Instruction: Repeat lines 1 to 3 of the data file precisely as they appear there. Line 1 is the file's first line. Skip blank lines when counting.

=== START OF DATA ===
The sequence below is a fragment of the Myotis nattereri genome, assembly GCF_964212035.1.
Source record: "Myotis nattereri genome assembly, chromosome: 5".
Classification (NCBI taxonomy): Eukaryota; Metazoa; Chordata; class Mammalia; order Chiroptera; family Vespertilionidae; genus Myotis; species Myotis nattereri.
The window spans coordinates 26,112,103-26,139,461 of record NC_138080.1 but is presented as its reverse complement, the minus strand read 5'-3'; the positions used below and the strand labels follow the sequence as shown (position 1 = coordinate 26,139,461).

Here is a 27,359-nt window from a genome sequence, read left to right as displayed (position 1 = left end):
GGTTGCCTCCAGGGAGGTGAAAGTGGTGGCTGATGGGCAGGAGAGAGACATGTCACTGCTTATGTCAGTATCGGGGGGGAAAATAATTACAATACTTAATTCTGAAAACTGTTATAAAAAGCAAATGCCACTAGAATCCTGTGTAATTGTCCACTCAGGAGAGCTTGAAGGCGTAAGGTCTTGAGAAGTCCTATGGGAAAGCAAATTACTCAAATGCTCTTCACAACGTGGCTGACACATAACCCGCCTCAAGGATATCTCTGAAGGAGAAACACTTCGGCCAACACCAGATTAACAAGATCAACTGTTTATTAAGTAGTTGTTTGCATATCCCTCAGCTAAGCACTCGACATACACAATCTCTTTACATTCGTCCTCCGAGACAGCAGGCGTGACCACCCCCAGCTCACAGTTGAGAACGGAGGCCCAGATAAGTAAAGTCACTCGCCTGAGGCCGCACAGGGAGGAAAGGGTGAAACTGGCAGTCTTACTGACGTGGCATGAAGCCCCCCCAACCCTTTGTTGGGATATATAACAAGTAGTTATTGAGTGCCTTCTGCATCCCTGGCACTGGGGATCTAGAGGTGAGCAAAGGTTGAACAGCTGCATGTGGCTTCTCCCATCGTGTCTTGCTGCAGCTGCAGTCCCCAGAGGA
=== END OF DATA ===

The sequence below is a fragment of the Myotis nattereri genome, assembly GCF_964212035.1.
Source record: "Myotis nattereri genome assembly, chromosome: 5".
Classification (NCBI taxonomy): Eukaryota; Metazoa; Chordata; class Mammalia; order Chiroptera; family Vespertilionidae; genus Myotis; species Myotis nattereri.